Born in Poughkeepsie, NY, I've spent much of life on the east coast. I embraced web development and digital design throughout the 90s before going upstate to Rochester Institute of Technology for print media.
In my college years I absorbed everything I could get my hands on, including design, coding, photography, videography, music, print processes, technical writing, and communications. Throughout that time I began to gradually put my focus into Photoshop, InDesign, and front-end web development before getting a job as a Creative Director at a startup medical marketing agency in San Diego in 2007.
Today I run my own creative agency, Heller, Inc. in sunny San Diego, CA.
In early 2014, I decided to challenge my lifelong casual hobby of drawing once or twice a year by creating daily charcoal portraits. By mid-year I took the leap to learn the basics of oil painting in an independent class led by Lela Harty in North Park, San Diego.
From 2014—2018 most of my work was filled with tedious trial-and-error and emotional ups and downs while slowly, sometimes painfully, laying the groundwork for my preferred style. Objectively observing the good and the lacking from each piece allowed me to slowly grow more comfortable with translating my taste to canvas.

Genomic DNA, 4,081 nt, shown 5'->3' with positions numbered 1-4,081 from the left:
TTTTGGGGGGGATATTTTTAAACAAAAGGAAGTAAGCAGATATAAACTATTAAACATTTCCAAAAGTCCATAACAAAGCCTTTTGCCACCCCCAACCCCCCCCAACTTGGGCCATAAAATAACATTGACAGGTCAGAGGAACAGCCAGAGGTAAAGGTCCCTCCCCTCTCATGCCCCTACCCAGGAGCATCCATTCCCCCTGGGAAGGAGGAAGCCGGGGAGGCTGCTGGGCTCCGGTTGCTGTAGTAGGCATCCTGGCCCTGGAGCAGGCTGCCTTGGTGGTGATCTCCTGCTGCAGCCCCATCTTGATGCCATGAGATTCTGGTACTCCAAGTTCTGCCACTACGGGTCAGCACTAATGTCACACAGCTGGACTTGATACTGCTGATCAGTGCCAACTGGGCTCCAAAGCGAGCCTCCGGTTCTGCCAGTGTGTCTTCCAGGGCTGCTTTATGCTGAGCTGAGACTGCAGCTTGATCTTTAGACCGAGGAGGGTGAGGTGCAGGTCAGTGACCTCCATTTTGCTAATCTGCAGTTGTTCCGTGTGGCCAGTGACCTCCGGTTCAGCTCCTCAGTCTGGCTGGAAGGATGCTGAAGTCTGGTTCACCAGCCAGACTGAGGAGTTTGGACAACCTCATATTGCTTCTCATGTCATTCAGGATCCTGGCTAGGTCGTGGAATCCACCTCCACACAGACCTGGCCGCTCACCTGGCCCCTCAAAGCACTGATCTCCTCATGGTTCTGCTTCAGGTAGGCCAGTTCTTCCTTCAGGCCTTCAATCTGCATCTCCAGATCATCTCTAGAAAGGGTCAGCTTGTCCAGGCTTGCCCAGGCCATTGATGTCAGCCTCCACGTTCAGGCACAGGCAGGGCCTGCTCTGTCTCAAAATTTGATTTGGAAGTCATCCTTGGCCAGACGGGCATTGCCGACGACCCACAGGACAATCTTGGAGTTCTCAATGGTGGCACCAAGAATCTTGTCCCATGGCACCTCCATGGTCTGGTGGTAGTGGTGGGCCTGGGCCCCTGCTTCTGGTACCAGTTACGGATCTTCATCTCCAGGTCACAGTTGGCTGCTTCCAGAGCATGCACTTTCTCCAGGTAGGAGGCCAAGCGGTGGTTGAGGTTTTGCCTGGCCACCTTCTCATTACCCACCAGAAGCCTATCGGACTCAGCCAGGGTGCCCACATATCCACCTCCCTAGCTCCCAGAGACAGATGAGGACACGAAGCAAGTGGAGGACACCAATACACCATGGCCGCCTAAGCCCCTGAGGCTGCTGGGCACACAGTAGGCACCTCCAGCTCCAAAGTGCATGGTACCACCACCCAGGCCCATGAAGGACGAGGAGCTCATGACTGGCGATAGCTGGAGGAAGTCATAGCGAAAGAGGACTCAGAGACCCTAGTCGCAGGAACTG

Today, I approach each new painting with the goal of creating something provocative, unique, and, if I'm lucky, pretty fucking cool.
Materials & Process
The question I get asked most is how long it takes to paint. Some I start and finish in 3 hours. Some take me 60 and span over the course of 2+ years. All depends.
After years of experimentation with different paints, brushes, and canvases, I can honestly say I have no loyalty to any specific brand in particular. Here are specifics for those who must need to know:
- Rosemary & Co brushes - I typically buy a new set each year. I tend to prefer flat over round brushes.
- Multiple canvases - I've used expensive linen from WindRiverArts and cheap canvas boards from Blick. They're almost all the same to me
- Gamblin, Winsor Newton, and Blick oil paint - Gamblin for the core colors, Winsor Newton for the good/rare colors, and Blick for when I want to not care about wasting that precious pigment
- Linseed oil & liquin mediums - I always start thin on new canvases or dry paint.
- Other junk - Sometimes I experiment with rubber rollers, soft and hard sponges, rags, and whatever is handy in the studio to make a mess with
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